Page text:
FOR IMMEDIATE RELEASE
January 9, 2005
MAYOR MICHAEL R. BLOOMBERG DISCUSSES NEW YORK CITY’S PUBLIC SCHOOL SYSTEM IN WEEKLY RADIO ADDRESS
The following is the text of Mayor Bloomberg’s weekly radio address as prepared for delivery on 1010 WINS News Radio for Sunday, January 9, 2005
"Good Morning. This is Mayor Mike Bloomberg.
"There is no greater task before us than reforming New York's public school system and guaranteeing the finest educational opportunities for our children - the future of our great city. With more than thirteen hundred schools, 100,000 teachers, and 1.1 million students, it's a colossal challenge, but one we're determined to meet. Sweeping changes to the system will need time to take root, but every day we are moving closer to our goal of a more accountable, more effective school system.
"One clear indication that we are making progress came this week, when the number of schools at risk of being closed because of consistently poor academic performance fell to an all-time low. This happened after sixteen schools improved their test scores enough to be taken off the State's list of schools under "Registration Review." Being placed on this list is really a warning to schools that their test scores must improve within three years, or they could be forced to shut down. Since 2002, we've cut the number of city schools on this list by more than half… to today's record low of 35. It just goes to show that we can raise the bar of achievement if we provide the right resources, and if everyone - principals, teachers, parents, and students - work together.
"Because we're working together, we're also improving safety in our schools in all five boroughs. This week, we began to remove five of the sixteen "Impact" schools in our year-old school safety initiative because they had made such dramatic strides in stamping out violence and disorder. Altogether, major crime in all sixteen "Impact" schools has fallen 43% during the first four months of this school year, compared to the same period of the previous school year. In those five schools that achieved the greatest success, major crime is down 69%. Removing these five from the program allows us to shift our attention to six other schools where crime and disorder are unacceptably high. Although all of the schools involved in our safety initiative have teachers committed to their jobs - and students dedicated to learning - there's a culture of disorder and disregard for the rules that is threatening the educational opportunities of everyone. That just has to end.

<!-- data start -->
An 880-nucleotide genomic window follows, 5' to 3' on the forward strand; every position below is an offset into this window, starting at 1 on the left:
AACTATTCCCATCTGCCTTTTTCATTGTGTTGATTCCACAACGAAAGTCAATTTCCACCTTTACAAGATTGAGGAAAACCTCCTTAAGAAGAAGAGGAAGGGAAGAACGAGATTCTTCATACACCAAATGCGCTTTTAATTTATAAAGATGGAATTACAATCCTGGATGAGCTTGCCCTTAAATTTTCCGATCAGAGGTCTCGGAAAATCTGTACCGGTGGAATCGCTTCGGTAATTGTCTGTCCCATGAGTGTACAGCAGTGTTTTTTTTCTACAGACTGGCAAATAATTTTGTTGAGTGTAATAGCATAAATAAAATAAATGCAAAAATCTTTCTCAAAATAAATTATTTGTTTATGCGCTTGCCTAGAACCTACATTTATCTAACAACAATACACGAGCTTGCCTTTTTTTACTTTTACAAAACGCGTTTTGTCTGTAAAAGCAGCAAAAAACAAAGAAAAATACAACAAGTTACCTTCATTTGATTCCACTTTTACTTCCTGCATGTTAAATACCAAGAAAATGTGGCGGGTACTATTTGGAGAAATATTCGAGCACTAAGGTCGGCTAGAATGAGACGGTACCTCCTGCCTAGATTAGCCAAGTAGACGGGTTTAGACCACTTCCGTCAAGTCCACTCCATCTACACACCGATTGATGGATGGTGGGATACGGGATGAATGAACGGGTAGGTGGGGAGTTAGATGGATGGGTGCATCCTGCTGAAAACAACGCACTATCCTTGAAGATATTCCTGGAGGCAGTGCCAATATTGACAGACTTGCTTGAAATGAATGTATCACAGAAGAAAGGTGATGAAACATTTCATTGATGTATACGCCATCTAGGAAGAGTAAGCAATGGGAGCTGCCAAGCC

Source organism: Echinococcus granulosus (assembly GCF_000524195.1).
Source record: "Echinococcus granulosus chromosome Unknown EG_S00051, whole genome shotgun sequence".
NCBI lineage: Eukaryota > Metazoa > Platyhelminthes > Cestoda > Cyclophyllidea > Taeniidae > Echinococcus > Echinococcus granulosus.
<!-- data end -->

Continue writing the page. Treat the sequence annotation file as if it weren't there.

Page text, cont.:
"We're also putting an end to the notoriously expensive, inefficient, and unpredictable process of building and repairing our school facilities. Over the past two years, we've reformed the school construction process and launched initiatives that have dramatically reduced costs and spurred greater competition in bidding for jobs - all while increasing efficiency and maintaining quality. This week, we reached two historic agreements with the Building and Construction Trades Council that streamline the standards and requirements involved in building and renovating our schools over the next five years. These agreements increase our control over the quality and timeliness of construction projects while generating $500 million in savings for the City, which will be used to build and repair more schools in the future. That's a winning formula for students and taxpayers. And like every element of our education reform plan, it shows that we've turned the corner and are on course to creating the best public school system in the country.
"This is Mayor Mike Bloomberg. Thanks for listening."
Edward Skyler / Silvia Alvarez (212) 788-2958